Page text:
Bluetooth is a great protocol. You can listen to music, transfer files, get on the internet, and more. A side effect of those many uses is that the specification is complicated and intended to cover many use cases. A team of researchers took a look at the Bluetooth specification, and discovered a problem they call the KNOB attack, Key Negotiation Of Bluetooth.
This is actually one of the simpler vulnerabilities to understand. Randomly generated keys are only as good as the entropy that goes into the key generation. The Bluetooth specification allows negotiating how many bytes of entropy is used in generating the shared session key. By necessity, this negotiation happens before the communication is encrypted. The real weakness here is that the specification lists a minimum entropy of 1 byte. This means 256 possible initial states, far within the realm of brute-forcing in real time.
The attack, then, is to essentially man-in-the-middle the beginning of a Bluetooth connection, and force that entropy length to a single byte. That’s essentially it. From there, a bit of brute forcing results in the Bluetooth session key, giving the attacker complete access to the encrypted stream.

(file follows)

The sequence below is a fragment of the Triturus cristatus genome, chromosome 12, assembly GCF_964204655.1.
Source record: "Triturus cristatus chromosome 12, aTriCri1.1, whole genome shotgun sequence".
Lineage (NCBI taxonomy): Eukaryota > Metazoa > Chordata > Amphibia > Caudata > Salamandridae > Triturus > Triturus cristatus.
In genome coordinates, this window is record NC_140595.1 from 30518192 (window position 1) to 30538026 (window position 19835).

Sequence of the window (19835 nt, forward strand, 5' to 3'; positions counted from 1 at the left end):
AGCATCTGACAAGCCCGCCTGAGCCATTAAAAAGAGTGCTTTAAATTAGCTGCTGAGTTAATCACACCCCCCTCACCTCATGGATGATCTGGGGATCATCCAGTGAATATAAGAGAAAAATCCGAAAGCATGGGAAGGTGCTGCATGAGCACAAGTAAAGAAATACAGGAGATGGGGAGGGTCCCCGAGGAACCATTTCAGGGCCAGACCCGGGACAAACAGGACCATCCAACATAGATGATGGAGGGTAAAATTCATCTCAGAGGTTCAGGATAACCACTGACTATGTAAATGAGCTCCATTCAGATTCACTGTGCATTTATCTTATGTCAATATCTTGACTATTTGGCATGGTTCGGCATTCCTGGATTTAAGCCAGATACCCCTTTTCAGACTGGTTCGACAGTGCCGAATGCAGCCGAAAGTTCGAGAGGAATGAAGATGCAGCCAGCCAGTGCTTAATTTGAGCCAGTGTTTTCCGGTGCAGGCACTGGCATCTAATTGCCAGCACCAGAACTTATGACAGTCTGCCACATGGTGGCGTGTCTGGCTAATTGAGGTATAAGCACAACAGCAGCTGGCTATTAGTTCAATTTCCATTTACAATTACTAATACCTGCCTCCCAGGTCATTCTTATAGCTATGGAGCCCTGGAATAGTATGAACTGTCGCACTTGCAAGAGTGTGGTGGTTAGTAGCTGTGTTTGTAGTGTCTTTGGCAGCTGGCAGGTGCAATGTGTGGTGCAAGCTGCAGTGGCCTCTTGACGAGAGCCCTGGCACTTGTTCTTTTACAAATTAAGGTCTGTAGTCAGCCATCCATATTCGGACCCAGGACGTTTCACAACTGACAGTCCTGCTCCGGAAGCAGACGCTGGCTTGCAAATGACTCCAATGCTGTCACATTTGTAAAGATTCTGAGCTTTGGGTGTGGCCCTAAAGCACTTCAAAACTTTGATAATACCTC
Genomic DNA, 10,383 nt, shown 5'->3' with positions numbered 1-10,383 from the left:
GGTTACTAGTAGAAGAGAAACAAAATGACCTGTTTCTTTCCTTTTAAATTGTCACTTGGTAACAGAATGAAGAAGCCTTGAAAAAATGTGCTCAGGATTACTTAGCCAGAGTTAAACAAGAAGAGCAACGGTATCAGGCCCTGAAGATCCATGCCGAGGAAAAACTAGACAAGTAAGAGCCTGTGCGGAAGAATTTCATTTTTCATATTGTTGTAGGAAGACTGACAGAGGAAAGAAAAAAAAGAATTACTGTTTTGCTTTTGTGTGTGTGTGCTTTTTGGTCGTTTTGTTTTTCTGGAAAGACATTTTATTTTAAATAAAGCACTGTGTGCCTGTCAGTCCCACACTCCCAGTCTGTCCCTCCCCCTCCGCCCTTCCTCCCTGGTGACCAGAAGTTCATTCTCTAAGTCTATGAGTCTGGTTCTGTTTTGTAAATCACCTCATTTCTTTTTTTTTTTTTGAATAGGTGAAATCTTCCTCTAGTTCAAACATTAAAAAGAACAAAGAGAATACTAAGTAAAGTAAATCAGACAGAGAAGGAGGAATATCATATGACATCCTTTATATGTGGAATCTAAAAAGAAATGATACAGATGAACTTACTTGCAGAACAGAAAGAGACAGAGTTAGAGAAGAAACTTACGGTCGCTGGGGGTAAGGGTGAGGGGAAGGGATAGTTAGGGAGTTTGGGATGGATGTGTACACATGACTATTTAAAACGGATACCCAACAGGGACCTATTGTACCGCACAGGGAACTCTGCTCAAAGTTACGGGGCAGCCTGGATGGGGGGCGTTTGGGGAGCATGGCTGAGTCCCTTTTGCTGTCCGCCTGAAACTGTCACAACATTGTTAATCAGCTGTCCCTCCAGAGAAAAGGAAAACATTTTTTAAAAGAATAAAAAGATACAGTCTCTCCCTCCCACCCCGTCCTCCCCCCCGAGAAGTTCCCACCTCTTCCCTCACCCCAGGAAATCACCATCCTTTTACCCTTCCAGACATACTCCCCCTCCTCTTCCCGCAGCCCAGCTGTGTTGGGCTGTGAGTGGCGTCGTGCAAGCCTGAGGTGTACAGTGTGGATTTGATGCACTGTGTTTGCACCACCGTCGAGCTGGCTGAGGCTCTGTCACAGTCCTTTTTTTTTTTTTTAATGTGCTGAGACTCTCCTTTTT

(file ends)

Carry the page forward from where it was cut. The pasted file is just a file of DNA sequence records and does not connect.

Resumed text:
One last note, this isn’t an implementation vulnerability, it’s a specification vulnerability. If your device properly implements the Bluetooth protocol, it’s vulnerable.
You may not be familiar with CenturyLink, but it maintains one of the backbone fiber networks serving telephone and internet connectivity. On December 2018, CenturyLink had a large outage affecting its fiber network, most notable disrupting 911 services for many across the United States for 37 hours. The incident report was released on Monday, and it’s… interesting.
Continue reading “This Week In Security: KNOB, Old Scams Are New Again, 0-days, Backdoors, And More”